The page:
Lady Wray’s newest full-length, Queen Alone is a showcase of Nicole Wray’s inarguable vocal talent. Behind that talent is a musical force deserving of it’s own recognition. And that’s where the spotlight shines on this release, Queen Alone Instrumentals. The record was written and recorded in 10 days at the legendary Diamond Mine Studios, in Queens NY with Leon Michels and Thomas Brenneck handling production.
Body Wash is his second album for Stones Throw Records, a full set of realized songs that were only hinted at on Yawn Zen. Influences here include the likes of early SOLAR records material, Leon Sylvers III, Kashif, and Dave Grusin. These artists, Mndsgn says, “embodied that potent feeling in the early 80s boogie/funk/soul/jazz/fusion wave.” He adds, “I was also digging back into some early 90s R&B sounds and started really imagining what it would be like if I had mashed the two eras together.” He explains Body Wash as “a soul record that plays with nostalgic elements in a very dynamic & positive way. Think about it as a box of crayons for you to draw emotions with.”
Produced by Leon Michels and Thomas Brenneck, and brilliantly performed by the Expressions, Special Night was written, recorded, mixed, and mastered entirely to tape in three weeks at the legendary Diamond Mine Studios in Queens, NY. A sense of urgency, equal parts fun and inspiration, and a decent amount of beer and Jack Daniels were the driving forces during the sessions that produced Lee Fields & The Expressions latest offering. Whether tackling a tune about love lost, found, or broader topics like the state of humanity, Lee has a very unique and honest perspective that is on display with each unforgettable performance. Also, The Expressions have never been sharper, they, along with Lee, have created a collection of music on Special Night which holds court with pretty much any soul music that came before it.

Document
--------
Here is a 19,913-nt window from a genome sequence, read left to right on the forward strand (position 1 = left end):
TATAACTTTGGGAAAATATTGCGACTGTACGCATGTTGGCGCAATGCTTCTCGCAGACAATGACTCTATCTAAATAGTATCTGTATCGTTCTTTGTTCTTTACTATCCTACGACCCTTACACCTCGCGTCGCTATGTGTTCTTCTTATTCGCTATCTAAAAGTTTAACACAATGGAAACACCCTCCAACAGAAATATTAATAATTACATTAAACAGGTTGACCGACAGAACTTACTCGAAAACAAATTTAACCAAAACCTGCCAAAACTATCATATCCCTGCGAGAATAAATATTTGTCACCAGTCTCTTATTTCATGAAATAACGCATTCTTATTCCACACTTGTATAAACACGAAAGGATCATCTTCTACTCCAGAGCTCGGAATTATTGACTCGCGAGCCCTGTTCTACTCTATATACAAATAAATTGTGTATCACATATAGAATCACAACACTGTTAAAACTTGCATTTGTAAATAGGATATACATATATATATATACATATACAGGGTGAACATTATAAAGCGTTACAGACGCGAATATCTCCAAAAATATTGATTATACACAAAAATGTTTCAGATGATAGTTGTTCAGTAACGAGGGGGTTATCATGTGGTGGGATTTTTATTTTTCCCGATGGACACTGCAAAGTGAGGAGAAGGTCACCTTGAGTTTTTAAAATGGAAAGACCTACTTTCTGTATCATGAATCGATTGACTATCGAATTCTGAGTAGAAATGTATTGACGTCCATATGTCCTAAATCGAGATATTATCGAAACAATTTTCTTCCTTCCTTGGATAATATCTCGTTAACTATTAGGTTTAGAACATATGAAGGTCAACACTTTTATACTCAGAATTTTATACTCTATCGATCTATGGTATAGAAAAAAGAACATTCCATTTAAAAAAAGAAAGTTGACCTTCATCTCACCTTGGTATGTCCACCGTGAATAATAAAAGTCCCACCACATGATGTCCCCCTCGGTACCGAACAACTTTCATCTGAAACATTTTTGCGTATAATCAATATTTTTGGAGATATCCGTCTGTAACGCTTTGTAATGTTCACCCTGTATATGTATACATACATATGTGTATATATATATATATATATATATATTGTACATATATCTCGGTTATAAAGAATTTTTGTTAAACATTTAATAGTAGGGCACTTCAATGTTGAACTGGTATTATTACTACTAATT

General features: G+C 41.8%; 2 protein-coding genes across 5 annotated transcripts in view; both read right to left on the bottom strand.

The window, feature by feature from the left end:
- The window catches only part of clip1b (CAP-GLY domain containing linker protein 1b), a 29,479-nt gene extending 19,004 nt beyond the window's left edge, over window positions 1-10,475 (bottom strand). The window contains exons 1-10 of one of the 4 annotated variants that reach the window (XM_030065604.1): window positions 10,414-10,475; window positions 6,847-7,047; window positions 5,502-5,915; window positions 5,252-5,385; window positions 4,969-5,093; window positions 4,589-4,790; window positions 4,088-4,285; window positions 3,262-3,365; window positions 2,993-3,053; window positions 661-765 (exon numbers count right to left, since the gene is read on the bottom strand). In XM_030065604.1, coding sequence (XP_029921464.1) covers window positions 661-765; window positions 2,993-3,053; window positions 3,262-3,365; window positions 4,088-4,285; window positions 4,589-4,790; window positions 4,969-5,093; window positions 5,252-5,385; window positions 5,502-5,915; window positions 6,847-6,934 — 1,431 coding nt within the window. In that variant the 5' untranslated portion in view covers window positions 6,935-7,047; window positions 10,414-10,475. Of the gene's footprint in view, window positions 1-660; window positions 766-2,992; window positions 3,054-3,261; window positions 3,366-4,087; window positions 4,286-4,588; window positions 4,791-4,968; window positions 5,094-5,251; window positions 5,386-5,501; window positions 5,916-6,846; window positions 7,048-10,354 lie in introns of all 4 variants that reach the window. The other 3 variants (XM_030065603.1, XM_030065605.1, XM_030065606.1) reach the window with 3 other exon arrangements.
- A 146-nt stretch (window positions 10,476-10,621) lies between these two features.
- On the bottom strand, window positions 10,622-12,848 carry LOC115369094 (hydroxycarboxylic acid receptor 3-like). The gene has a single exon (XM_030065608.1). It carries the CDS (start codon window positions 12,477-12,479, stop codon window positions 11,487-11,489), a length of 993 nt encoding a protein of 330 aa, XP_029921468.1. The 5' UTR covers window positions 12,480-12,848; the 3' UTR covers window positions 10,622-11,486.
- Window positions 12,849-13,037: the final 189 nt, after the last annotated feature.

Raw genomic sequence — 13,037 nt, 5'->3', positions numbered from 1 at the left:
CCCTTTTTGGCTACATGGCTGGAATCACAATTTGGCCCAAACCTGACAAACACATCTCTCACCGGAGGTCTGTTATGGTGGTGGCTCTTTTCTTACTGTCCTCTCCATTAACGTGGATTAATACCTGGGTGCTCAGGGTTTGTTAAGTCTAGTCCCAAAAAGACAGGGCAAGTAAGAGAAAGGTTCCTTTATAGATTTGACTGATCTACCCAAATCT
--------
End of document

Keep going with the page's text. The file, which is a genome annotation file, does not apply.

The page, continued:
After repeatedly being visited by a strange messenger in his dreams while on tour in the islands of Greece, Toby Pazner became consumed with a vision to tell the stories of The Olympians through music. Chosen by the gods as a messenger for not only his musical gifts, but for his unique position at the center of the Daptone family, Toby built a home studio from scratch and employed some of the top soul musicians in the world to help him breathe life into this album. The result is a dramatic and cinematic journey to the outer limits of instrumental soul music, built on a foundation laid by the same craftsmen whose bricks built the legacies of Sharon Jones, Lee Fields, Charles Bradley, The Budos Band, and Menahan Street Band, and painted with lush strings, harpsichord, harp, and horns. The Olympians is destined to be the instrumental gem of the year.
On Yes Lawd!, .Paak – who calls the album “my best work” – plays theatrically brash version of himself who sings like a ’70s superstar and talks shit like a stone cold player. But the performance is seeded with details from his life, which has seen a fair share of struggle and hard-won triumph. Meanwhile, Knx weaves a tapestry of sampled bits and live fragments-bass, brass and violin-that smooths everything over, reminding us that despite whatever struggle it took to get here… well, you already know the name: NxWorries.